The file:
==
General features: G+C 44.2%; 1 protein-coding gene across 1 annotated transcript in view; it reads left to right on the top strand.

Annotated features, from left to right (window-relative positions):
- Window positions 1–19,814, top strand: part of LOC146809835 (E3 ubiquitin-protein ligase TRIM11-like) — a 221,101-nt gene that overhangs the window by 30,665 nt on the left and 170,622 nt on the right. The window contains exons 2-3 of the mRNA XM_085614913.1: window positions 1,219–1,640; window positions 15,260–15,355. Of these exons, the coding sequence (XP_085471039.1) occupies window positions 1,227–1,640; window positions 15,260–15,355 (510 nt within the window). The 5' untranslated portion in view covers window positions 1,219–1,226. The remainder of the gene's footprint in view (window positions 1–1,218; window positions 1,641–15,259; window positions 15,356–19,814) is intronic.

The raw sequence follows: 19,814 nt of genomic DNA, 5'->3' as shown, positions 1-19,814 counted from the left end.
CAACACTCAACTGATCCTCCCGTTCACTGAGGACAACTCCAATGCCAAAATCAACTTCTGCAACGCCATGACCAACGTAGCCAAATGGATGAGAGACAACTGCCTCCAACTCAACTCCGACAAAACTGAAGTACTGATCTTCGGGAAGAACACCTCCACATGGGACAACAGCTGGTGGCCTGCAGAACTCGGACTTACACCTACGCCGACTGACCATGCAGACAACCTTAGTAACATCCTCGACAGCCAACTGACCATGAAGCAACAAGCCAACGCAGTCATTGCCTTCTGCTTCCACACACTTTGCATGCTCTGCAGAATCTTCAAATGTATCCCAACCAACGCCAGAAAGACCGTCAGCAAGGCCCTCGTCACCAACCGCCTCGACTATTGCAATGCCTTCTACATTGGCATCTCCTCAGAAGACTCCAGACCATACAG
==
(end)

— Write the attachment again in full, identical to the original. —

General features: G+C 44.2%; 1 protein-coding gene across 1 annotated transcript in view; it reads left to right on the top strand.

Annotated features, from left to right (window-relative positions):
- Window positions 1–19,814, top strand: part of LOC146809835 (E3 ubiquitin-protein ligase TRIM11-like) — a 221,101-nt gene that overhangs the window by 30,665 nt on the left and 170,622 nt on the right. The window contains exons 2-3 of the mRNA XM_085614913.1: window positions 1,219–1,640; window positions 15,260–15,355. Of these exons, the coding sequence (XP_085471039.1) occupies window positions 1,227–1,640; window positions 15,260–15,355 (510 nt within the window). The 5' untranslated portion in view covers window positions 1,219–1,226. The remainder of the gene's footprint in view (window positions 1–1,218; window positions 1,641–15,259; window positions 15,356–19,814) is intronic.

The raw sequence follows: 19,814 nt of genomic DNA, 5'->3' as shown, positions 1-19,814 counted from the left end.
CAACACTCAACTGATCCTCCCGTTCACTGAGGACAACTCCAATGCCAAAATCAACTTCTGCAACGCCATGACCAACGTAGCCAAATGGATGAGAGACAACTGCCTCCAACTCAACTCCGACAAAACTGAAGTACTGATCTTCGGGAAGAACACCTCCACATGGGACAACAGCTGGTGGCCTGCAGAACTCGGACTTACACCTACGCCGACTGACCATGCAGACAACCTTAGTAACATCCTCGACAGCCAACTGACCATGAAGCAACAAGCCAACGCAGTCATTGCCTTCTGCTTCCACACACTTTGCATGCTCTGCAGAATCTTCAAATGTATCCCAACCAACGCCAGAAAGACCGTCAGCAAGGCCCTCGTCACCAACCGCCTCGACTATTGCAATGCCTTCTACATTGGCATCTCCTCAGAAGACTCCAGACCATACAG